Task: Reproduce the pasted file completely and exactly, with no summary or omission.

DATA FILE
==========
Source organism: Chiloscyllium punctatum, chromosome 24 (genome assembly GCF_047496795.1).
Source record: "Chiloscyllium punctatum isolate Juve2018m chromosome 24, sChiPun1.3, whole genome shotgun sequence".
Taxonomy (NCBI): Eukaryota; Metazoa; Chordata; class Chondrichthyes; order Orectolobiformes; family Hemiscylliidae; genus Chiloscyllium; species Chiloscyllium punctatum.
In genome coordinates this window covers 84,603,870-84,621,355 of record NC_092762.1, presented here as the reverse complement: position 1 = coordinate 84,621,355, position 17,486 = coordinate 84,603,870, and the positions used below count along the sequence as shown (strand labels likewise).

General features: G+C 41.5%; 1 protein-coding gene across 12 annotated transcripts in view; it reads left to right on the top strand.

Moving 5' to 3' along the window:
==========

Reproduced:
Source organism: Chiloscyllium punctatum, chromosome 24 (genome assembly GCF_047496795.1).
Source record: "Chiloscyllium punctatum isolate Juve2018m chromosome 24, sChiPun1.3, whole genome shotgun sequence".
Taxonomy (NCBI): Eukaryota; Metazoa; Chordata; class Chondrichthyes; order Orectolobiformes; family Hemiscylliidae; genus Chiloscyllium; species Chiloscyllium punctatum.
In genome coordinates this window covers 84,603,870-84,621,355 of record NC_092762.1, presented here as the reverse complement: position 1 = coordinate 84,621,355, position 17,486 = coordinate 84,603,870, and the positions used below count along the sequence as shown (strand labels likewise).

General features: G+C 41.5%; 1 protein-coding gene across 12 annotated transcripts in view; it reads left to right on the top strand.

Moving 5' to 3' along the window: